Individual Forest Rights (IFC)
Individual Forest Rights means right to live and hold land in the forest, cultivate the forest land including forest lands used for allied activities ancillary to cultivation, such as for keeping cattle,post-harvest activities, rotational fallows, tree crops and storage of produce. It includes the right over disputed lands, conversion of pattas/leases/grants, in-situ rehabilitation and alternative land, land from were evicted without land compensation, land in forest villages and any other traditional rights. To claim these rights the forest dwellers have to prove that they are living in the area for at least 3 generations i.e. 75 years or more. Gram sabha and Govt needs to ensure that vested interested persons don’t start constructing illegal Kothas in winter months and then claim rights over it inside the rangelands Bahaks.
Developmental Rights & FRC
Development Rights means the thirteen rights prescribed in the Forest Rights Act (FRA) such as schools, anganwadis, dispensaries or hospitals, minor irrigation canals, roads, drinking water supply, electricity access etc. The Forest Rights Committee (FRC) that is constituted by the Gram Sabha has to actually assist them it in the discharge of its responsibilities prescribed under FRA. This includes receiving of claims, verification of claims, and consolidation of claims. Gram Sabha is the supreme body under FRA & its meetings shall be convened by the Gram Panchayat separately. The quorum of the Gram Sabha shall be 50 percent of all members of the village, of which minimum 1/3rd shall be women. In case of recent Gram Sabha meetings in J&K not even 1 % of the members of the village were present in the majority of the Gram Sabha’s. This was mainly due to snow and cold season plus Govt didn’t create an awareness through print and electronic media. Many people allege that 4 to 5 persons from village panchayats convened these meetings and created 15 member Forest Rights Committees.
Forest officers worried?
For last more than two months I have been trying my best to create awareness about FRA. My aim is not to justify the illegal encroachments that have taken place in the last 20 to 30 years. Forest officers seem to be worried about giving forest rights to tribals and forest dwellers. This has been experienced in other states also in past. The department needs to introspect how much damage has been caused to forest by the forest officials? Forest Advisory Committee (FAC) has also been responsible for causing destruction to forests in J&K by allowing axing millions of trees in past two decades paving way for construction of hydropower projects, highways, railways and laying of transmission lines. In comparison to all that past destruction entitlement under FRA will not cause environmental disaster, provided legitimate people are given the forest rights. It is up to the forest & revenue officials now how they will manage the show?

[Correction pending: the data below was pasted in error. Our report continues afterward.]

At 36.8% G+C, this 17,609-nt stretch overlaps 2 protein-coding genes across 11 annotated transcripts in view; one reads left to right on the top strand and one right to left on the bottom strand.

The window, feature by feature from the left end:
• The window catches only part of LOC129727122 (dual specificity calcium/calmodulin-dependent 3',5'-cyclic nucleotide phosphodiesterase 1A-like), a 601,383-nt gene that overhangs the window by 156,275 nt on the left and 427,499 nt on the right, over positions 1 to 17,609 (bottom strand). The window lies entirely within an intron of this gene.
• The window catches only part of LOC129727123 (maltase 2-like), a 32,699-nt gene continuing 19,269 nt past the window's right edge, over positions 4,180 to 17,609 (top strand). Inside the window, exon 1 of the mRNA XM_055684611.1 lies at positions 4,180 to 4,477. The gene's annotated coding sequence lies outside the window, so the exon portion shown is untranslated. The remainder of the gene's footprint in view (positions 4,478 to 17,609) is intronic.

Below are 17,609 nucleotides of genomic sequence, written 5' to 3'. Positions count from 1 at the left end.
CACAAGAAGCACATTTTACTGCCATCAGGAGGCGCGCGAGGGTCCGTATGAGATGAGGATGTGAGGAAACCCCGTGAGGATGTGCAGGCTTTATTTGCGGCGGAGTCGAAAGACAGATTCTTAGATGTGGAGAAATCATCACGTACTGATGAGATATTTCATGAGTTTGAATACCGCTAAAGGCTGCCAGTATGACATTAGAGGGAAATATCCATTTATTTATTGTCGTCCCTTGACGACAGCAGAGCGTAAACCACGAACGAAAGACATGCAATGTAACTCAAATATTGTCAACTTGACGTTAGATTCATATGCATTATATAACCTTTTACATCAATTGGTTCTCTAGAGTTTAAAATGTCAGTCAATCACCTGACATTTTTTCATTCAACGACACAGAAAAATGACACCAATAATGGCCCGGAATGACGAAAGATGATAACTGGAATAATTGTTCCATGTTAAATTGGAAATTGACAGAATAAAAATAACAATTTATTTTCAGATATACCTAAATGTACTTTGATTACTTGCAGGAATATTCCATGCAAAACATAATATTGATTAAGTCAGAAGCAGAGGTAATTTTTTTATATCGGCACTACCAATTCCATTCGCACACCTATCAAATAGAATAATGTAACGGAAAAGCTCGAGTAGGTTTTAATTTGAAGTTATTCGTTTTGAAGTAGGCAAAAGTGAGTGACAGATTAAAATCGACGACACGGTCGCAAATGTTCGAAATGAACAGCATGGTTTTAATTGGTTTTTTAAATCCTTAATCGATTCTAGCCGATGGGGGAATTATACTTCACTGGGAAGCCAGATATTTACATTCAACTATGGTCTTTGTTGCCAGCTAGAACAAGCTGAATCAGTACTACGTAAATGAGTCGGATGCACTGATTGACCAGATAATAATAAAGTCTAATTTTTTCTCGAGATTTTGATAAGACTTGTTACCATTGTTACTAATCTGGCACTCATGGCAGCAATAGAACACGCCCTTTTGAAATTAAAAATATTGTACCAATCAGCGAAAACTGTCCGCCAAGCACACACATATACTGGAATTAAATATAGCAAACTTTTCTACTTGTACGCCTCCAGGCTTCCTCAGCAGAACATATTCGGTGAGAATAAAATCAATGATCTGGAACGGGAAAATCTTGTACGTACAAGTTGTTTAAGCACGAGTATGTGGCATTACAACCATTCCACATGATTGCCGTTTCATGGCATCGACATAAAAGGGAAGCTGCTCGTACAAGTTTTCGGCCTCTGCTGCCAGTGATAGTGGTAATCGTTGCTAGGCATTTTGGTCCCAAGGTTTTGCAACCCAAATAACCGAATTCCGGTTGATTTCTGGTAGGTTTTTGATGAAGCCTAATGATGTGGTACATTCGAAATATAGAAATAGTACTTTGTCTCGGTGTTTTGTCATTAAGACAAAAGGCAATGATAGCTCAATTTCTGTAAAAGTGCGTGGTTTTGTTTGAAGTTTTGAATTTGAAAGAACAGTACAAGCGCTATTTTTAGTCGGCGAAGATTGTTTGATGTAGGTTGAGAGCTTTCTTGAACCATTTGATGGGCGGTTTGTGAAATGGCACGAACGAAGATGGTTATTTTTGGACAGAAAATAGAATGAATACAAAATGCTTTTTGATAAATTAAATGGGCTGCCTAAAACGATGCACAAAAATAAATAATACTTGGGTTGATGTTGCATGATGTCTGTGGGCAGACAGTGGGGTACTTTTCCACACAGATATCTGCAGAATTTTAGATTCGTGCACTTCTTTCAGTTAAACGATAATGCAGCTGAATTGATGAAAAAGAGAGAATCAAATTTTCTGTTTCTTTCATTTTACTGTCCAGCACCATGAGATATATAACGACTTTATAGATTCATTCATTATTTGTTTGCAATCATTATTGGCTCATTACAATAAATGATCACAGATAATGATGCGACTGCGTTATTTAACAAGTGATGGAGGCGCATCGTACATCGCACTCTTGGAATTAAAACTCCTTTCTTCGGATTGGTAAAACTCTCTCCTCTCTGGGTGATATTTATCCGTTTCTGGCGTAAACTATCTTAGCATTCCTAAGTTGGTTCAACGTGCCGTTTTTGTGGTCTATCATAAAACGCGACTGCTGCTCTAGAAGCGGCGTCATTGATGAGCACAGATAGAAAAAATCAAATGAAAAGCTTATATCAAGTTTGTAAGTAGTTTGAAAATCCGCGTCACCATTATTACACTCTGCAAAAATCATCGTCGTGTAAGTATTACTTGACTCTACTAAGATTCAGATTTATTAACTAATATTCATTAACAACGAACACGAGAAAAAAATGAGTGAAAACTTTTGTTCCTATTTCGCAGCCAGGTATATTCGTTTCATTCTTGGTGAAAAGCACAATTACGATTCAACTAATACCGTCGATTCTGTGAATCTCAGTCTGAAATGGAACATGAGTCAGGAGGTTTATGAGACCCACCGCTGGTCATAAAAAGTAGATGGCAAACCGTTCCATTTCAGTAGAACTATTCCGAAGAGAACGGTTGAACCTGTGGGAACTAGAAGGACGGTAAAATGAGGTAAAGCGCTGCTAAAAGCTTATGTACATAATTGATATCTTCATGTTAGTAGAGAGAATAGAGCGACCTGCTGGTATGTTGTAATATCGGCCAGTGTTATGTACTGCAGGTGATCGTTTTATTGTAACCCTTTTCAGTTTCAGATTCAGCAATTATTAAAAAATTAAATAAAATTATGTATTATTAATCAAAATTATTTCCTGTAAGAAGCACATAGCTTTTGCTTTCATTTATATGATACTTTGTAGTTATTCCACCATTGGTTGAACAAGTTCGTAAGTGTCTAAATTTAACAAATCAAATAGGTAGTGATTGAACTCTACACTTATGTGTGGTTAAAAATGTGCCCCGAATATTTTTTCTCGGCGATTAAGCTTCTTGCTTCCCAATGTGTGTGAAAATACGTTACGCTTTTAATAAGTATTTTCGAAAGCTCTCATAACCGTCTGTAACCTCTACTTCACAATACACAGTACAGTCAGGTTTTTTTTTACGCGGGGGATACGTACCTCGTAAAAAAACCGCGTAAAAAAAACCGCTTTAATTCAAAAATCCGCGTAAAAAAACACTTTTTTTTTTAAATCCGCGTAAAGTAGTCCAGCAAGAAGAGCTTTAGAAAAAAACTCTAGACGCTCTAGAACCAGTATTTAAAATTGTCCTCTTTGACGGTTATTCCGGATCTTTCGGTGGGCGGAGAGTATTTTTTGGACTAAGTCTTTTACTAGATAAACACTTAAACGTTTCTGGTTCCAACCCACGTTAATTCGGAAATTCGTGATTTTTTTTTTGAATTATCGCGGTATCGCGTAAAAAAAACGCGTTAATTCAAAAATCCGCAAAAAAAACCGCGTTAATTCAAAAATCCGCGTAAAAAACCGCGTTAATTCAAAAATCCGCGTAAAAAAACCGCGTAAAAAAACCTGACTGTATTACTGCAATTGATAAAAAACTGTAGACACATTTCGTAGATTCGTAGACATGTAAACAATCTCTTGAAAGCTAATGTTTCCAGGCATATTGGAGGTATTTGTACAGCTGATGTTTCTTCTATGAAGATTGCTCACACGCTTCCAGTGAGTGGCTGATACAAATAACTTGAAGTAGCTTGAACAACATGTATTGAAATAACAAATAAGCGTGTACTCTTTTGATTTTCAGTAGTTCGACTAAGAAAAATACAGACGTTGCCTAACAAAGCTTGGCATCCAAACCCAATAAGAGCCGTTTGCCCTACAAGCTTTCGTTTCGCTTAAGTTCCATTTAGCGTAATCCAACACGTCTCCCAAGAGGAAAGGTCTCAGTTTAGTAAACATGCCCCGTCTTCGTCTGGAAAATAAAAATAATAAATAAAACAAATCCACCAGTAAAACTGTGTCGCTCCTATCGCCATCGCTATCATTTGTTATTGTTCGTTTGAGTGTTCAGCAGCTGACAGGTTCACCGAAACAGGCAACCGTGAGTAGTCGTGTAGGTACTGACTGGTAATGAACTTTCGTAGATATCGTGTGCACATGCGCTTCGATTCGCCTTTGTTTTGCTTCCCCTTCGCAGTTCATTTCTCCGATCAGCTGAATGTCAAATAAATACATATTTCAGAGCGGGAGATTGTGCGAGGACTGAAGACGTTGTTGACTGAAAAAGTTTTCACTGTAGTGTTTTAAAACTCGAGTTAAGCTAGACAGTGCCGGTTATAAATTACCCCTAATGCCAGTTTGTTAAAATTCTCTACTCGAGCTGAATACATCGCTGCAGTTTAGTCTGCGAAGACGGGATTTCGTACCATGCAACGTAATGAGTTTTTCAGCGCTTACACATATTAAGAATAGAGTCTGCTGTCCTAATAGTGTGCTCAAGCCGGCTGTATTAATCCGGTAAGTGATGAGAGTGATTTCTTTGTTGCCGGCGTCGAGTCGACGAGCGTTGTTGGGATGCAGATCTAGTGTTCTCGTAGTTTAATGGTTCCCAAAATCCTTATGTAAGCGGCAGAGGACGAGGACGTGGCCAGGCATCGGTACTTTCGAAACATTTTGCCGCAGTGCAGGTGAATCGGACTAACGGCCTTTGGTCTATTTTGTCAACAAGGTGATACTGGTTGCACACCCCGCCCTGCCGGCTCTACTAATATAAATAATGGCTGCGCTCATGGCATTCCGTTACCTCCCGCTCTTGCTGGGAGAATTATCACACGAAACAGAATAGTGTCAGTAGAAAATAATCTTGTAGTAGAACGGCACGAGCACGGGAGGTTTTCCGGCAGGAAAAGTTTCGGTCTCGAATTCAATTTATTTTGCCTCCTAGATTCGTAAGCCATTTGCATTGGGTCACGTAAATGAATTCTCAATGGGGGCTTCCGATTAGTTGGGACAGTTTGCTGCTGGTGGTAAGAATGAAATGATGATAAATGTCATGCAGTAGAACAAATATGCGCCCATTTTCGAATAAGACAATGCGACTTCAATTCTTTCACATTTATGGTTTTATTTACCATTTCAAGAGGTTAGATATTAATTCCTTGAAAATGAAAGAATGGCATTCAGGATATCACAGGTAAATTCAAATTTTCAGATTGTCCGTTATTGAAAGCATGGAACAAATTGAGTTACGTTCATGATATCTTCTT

Government especially the Forest Rights Committee (FRCs), Forest officials and particularly the Gram Sabha have to be alert as many criminal elements will try to claim rights over encroached forest land. In dozens of villages, many such people have managed to be the members of FRC’s especially in Budgam , Poonch , Kupwara, Ganderbal and Bandipora districts. Some have been elected Chairpersons or Secretaries of these committees by Sarpanches and Panches in league with Panchayat Secretaries (VLWs) thus bypassing the gram sabha. The gram sabha’s must only accept such claims which are legitimate and justifiable. Govt needs to create more sensitization programmes for gram sabha’s to overcome these challenges. Massive awareness on FRA is the only solution.
Dr Raja Muzaffar Bhat is Founder & Chairman of Jammu & Kashmir RTI Movement